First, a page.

The following is excerpted from an online article posted by News Medical.
Previous research shows that family meals influence mental well-being; however, limited studies have evaluated the relationship between social eating behavior and mental disorders in adolescents.
A recent Clinical Nutrition study investigated the impact of family meals and social eating behavior on anxiety, depression, and stress symptoms in adolescents.
The current cross-sectional study evaluated data from the Eating Healthy and Daily Life Activities (EHDLA) study. The EHDLA study obtained representative samples of adolescents between 12 and 17 years of age from Valle de Ricote, Spain. The study cohort included a total of 649 adolescents, 56.7% of whom were girls.
Mental disorders were evaluated by the Depression, Anxiety, and Stress Scale (DASS-21), which considered 21 symptoms that were used to score participants on a four-point Likert-type scale. In this scoring system, zero was defined as “did not apply to me at all,” with the gradual escalation in the score indicating an increase in depression, anxiety, and stress.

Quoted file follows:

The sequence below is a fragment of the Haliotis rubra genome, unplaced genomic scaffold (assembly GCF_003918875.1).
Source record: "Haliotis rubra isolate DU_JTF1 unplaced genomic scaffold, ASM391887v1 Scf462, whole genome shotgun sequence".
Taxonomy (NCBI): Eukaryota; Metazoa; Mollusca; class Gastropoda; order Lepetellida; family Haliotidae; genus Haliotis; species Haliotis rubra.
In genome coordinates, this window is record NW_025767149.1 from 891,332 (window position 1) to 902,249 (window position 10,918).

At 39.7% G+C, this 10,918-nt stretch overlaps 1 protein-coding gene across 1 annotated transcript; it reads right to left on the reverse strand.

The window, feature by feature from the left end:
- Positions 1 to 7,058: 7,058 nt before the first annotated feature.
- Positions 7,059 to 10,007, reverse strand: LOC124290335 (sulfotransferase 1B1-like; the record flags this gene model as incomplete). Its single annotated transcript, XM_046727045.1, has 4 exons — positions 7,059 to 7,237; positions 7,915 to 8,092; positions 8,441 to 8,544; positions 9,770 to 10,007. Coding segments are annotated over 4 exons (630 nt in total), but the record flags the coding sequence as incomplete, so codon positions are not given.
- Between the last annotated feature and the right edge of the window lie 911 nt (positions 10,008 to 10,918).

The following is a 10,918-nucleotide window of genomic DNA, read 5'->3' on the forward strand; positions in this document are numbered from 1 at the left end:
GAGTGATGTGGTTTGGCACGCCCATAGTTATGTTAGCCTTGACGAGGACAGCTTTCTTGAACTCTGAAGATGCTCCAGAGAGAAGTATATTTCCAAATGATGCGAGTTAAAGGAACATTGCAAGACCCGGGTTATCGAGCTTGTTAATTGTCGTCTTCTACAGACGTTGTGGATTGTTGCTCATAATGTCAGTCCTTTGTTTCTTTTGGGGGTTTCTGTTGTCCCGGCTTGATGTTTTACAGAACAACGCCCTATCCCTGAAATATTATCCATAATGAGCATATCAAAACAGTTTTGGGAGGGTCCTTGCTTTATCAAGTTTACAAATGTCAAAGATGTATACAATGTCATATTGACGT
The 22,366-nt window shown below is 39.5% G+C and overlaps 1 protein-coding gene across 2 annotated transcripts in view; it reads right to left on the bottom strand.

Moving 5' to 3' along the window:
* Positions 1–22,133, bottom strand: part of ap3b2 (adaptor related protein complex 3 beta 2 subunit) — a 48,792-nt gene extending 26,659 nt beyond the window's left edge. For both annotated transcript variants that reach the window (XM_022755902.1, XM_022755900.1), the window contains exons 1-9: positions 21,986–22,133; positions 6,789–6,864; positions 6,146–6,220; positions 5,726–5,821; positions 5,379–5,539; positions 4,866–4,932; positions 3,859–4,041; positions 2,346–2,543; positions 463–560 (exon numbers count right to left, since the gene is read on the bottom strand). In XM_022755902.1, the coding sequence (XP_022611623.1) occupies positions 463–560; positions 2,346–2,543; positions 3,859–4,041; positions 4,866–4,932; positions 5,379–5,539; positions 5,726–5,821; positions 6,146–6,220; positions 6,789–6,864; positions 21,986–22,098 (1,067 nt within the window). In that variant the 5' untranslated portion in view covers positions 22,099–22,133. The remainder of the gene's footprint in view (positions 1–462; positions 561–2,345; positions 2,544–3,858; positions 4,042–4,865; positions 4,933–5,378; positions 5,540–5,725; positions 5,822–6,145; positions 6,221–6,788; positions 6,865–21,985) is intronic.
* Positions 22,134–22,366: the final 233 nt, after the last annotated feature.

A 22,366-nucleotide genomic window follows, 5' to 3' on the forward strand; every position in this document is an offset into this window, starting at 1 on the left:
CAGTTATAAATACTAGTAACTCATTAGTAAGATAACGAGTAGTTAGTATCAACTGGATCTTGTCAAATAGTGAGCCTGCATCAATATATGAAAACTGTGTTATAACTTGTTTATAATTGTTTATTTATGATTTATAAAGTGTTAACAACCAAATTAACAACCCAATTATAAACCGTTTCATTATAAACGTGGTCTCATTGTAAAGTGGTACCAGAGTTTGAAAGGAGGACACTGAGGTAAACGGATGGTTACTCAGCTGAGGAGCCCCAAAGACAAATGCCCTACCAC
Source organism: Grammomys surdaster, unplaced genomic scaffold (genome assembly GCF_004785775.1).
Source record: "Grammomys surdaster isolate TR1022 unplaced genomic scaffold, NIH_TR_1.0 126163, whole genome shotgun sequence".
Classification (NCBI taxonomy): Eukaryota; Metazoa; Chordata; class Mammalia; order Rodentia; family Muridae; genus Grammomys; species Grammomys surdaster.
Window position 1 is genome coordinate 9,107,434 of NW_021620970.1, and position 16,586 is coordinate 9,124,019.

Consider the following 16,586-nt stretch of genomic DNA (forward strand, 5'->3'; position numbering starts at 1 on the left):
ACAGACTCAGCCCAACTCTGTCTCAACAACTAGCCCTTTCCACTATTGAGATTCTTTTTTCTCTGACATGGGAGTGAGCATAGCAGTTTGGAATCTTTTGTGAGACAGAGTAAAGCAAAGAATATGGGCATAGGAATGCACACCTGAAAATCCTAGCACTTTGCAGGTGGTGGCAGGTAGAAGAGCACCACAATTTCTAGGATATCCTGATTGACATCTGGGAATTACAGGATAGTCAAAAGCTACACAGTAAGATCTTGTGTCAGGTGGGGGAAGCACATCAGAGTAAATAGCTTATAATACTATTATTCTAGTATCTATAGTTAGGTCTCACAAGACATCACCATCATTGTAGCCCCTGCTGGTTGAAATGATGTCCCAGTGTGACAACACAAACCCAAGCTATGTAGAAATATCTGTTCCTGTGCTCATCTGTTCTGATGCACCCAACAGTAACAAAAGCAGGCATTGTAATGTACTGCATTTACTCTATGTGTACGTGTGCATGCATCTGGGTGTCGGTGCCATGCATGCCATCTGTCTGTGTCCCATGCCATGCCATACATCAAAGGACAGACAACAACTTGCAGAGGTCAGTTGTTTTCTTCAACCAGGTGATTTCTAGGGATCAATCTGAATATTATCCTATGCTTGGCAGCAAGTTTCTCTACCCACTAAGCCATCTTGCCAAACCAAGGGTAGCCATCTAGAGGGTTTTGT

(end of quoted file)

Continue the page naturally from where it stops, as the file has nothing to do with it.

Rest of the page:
As compared to family meals, more social eating among friends was strongly associated with reduced anxiety, depression, and stress symptoms in Spanish adolescents. Family meals were also inversely associated with depression, anxiety, and stress symptoms.
Social eating behavior is associated with a reduction in depressive symptoms in adolescents and could be due to the protection and support that they receive from family/peers. Sharing a good meal with family and friends also improves communication with peers/family, which has a positive effect on anxiety.
Adolescents who generally eat in the company of their peers have greater peer acceptance, which prevents anxiety symptoms.